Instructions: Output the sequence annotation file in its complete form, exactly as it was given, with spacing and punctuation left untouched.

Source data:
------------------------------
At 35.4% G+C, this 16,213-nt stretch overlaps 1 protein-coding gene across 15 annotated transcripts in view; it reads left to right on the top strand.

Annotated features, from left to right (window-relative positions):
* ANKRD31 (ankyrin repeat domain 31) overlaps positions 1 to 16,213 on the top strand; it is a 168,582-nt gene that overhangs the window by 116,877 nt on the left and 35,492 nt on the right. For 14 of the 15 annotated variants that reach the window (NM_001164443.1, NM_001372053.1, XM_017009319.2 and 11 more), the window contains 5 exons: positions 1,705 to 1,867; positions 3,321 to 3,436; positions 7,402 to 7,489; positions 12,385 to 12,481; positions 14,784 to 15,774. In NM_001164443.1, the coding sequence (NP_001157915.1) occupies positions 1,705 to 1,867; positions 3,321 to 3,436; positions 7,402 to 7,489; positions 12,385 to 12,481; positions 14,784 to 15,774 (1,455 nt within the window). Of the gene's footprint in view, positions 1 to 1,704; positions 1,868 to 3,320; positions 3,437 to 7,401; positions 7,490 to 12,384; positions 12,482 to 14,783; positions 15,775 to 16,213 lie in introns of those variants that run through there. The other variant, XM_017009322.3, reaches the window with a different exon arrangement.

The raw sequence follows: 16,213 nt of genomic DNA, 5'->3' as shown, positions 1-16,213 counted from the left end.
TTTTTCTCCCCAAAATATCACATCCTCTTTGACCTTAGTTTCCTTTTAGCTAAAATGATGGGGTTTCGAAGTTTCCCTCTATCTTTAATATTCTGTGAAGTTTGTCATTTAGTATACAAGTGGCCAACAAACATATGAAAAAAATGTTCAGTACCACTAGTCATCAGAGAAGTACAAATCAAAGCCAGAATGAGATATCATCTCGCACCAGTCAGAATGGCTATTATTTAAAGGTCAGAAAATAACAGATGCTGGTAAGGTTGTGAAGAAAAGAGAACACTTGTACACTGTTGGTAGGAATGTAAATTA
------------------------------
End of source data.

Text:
At 35.4% G+C, this 16,213-nt stretch overlaps 1 protein-coding gene across 15 annotated transcripts in view; it reads left to right on the top strand.

Annotated features, from left to right (window-relative positions):
* ANKRD31 (ankyrin repeat domain 31) overlaps positions 1 to 16,213 on the top strand; it is a 168,582-nt gene that overhangs the window by 116,877 nt on the left and 35,492 nt on the right. For 14 of the 15 annotated variants that reach the window (NM_001164443.1, NM_001372053.1, XM_017009319.2 and 11 more), the window contains 5 exons: positions 1,705 to 1,867; positions 3,321 to 3,436; positions 7,402 to 7,489; positions 12,385 to 12,481; positions 14,784 to 15,774. In NM_001164443.1, the coding sequence (NP_001157915.1) occupies positions 1,705 to 1,867; positions 3,321 to 3,436; positions 7,402 to 7,489; positions 12,385 to 12,481; positions 14,784 to 15,774 (1,455 nt within the window). Of the gene's footprint in view, positions 1 to 1,704; positions 1,868 to 3,320; positions 3,437 to 7,401; positions 7,490 to 12,384; positions 12,482 to 14,783; positions 15,775 to 16,213 lie in introns of those variants that run through there. The other variant, XM_017009322.3, reaches the window with a different exon arrangement.

The raw sequence follows: 16,213 nt of genomic DNA, 5'->3' as shown, positions 1-16,213 counted from the left end.
TTTTTCTCCCCAAAATATCACATCCTCTTTGACCTTAGTTTCCTTTTAGCTAAAATGATGGGGTTTCGAAGTTTCCCTCTATCTTTAATATTCTGTGAAGTTTGTCATTTAGTATACAAGTGGCCAACAAACATATGAAAAAAATGTTCAGTACCACTAGTCATCAGAGAAGTACAAATCAAAGCCAGAATGAGATATCATCTCGCACCAGTCAGAATGGCTATTATTTAAAGGTCAGAAAATAACAGATGCTGGTAAGGTTGTGAAGAAAAGAGAACACTTGTACACTGTTGGTAGGAATGTAAATTA